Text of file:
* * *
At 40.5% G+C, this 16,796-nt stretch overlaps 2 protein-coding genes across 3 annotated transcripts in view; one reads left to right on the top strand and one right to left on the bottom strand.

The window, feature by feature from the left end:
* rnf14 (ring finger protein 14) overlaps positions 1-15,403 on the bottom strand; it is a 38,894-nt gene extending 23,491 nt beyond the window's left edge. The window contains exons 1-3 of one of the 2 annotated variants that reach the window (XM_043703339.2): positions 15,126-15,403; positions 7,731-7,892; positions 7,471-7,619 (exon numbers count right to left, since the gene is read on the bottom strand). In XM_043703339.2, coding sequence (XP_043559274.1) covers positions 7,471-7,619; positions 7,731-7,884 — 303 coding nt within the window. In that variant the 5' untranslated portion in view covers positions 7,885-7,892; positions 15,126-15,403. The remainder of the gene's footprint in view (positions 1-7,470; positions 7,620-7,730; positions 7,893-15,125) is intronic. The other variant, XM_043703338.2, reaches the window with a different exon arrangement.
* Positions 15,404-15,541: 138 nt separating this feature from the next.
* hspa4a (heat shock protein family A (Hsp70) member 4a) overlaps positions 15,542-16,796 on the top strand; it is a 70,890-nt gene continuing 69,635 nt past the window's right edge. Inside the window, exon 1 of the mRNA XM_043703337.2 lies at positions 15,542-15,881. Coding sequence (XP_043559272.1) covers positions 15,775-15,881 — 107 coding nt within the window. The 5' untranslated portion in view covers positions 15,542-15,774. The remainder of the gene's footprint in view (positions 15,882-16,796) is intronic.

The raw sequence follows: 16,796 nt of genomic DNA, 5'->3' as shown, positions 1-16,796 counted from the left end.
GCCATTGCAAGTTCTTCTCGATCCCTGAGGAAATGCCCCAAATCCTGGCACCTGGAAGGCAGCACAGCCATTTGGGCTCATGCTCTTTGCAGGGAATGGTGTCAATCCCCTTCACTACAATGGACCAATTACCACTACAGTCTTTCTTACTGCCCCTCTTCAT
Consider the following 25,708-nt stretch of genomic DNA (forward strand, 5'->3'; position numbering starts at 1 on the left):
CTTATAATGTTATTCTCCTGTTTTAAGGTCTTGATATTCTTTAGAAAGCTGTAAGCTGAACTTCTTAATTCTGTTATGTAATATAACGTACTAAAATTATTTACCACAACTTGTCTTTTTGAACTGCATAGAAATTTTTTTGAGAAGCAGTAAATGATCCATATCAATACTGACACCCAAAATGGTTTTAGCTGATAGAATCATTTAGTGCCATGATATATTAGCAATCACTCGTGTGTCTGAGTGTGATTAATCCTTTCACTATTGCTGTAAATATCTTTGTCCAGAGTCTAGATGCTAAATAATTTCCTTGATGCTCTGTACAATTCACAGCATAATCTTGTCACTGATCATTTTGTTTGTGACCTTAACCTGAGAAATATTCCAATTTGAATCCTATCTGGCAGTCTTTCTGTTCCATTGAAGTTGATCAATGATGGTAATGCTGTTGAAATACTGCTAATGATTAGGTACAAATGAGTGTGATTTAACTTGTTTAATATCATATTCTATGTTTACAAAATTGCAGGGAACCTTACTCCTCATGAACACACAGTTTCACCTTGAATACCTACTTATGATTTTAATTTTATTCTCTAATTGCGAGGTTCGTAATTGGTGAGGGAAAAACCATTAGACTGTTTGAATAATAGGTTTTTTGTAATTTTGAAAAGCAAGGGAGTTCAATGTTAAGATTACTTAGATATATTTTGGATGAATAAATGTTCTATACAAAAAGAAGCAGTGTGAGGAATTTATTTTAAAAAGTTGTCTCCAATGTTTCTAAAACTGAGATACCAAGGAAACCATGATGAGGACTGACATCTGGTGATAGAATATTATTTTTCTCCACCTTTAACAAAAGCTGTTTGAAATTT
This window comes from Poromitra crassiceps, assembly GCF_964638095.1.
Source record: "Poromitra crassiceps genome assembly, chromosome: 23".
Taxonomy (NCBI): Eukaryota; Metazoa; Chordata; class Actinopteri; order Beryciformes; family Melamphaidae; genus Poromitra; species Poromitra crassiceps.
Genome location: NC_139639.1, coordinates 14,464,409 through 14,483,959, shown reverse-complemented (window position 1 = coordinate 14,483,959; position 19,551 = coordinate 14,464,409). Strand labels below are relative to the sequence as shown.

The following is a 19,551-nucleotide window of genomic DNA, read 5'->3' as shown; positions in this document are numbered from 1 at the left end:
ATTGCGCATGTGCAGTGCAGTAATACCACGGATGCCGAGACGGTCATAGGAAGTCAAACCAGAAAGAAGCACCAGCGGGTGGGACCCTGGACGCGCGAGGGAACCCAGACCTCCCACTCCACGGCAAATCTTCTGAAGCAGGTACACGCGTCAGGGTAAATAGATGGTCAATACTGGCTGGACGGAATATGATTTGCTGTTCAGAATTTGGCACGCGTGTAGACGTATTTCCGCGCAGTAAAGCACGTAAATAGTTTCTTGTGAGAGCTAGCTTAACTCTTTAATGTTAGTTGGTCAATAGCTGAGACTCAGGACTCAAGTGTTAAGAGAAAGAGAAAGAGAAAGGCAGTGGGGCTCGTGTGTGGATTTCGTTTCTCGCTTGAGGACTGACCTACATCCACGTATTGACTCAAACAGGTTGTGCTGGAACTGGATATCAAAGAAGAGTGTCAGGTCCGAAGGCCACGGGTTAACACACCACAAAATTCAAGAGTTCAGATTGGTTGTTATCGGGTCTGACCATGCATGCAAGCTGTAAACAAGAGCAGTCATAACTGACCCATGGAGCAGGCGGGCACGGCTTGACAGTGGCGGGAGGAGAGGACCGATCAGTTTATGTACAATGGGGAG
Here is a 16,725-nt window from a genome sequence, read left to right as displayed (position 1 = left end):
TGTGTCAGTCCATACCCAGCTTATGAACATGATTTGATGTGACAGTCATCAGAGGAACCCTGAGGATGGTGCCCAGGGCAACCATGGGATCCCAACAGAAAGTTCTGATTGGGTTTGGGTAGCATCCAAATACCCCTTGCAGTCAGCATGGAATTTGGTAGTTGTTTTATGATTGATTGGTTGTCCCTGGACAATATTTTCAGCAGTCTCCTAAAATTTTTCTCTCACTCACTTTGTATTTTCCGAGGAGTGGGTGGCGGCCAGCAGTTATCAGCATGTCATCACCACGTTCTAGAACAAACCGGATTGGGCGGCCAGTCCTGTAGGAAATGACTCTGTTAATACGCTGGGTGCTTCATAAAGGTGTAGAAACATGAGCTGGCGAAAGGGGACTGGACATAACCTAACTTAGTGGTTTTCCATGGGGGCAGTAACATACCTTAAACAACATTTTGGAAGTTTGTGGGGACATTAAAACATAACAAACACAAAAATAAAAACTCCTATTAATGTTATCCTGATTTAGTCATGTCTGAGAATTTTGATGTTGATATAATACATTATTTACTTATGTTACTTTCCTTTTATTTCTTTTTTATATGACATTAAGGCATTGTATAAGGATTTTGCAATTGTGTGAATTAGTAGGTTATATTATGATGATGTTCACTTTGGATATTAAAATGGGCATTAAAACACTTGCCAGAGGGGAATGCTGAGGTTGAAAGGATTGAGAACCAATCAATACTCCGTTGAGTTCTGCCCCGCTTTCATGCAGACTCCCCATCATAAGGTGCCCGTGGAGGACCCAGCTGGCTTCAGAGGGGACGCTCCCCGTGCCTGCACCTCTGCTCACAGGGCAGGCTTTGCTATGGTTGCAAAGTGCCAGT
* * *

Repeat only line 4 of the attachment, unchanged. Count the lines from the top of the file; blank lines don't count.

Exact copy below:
* Positions 15,404-15,541: 138 nt separating this feature from the next.